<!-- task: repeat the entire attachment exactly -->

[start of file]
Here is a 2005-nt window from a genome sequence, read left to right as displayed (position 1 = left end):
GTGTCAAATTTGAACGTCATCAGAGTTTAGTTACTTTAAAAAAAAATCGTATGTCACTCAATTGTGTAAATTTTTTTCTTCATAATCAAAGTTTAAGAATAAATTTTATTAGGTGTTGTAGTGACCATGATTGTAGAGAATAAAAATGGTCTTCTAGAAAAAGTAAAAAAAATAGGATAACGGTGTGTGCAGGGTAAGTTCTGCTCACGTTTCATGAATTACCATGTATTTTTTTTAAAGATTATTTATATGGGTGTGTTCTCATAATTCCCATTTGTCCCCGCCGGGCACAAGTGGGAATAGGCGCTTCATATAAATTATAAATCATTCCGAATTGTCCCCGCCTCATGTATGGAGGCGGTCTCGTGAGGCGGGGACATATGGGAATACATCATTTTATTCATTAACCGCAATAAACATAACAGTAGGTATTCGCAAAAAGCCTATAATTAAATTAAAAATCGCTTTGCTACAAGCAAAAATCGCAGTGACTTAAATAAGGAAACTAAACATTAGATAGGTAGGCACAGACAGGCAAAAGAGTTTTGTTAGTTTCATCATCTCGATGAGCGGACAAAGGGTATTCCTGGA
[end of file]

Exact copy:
Here is a 2005-nt window from a genome sequence, read left to right as displayed (position 1 = left end):
GTGTCAAATTTGAACGTCATCAGAGTTTAGTTACTTTAAAAAAAAATCGTATGTCACTCAATTGTGTAAATTTTTTTCTTCATAATCAAAGTTTAAGAATAAATTTTATTAGGTGTTGTAGTGACCATGATTGTAGAGAATAAAAATGGTCTTCTAGAAAAAGTAAAAAAAATAGGATAACGGTGTGTGCAGGGTAAGTTCTGCTCACGTTTCATGAATTACCATGTATTTTTTTTAAAGATTATTTATATGGGTGTGTTCTCATAATTCCCATTTGTCCCCGCCGGGCACAAGTGGGAATAGGCGCTTCATATAAATTATAAATCATTCCGAATTGTCCCCGCCTCATGTATGGAGGCGGTCTCGTGAGGCGGGGACATATGGGAATACATCATTTTATTCATTAACCGCAATAAACATAACAGTAGGTATTCGCAAAAAGCCTATAATTAAATTAAAAATCGCTTTGCTACAAGCAAAAATCGCAGTGACTTAAATAAGGAAACTAAACATTAGATAGGTAGGCACAGACAGGCAAAAGAGTTTTGTTAGTTTCATCATCTCGATGAGCGGACAAAGGGTATTCCTGGA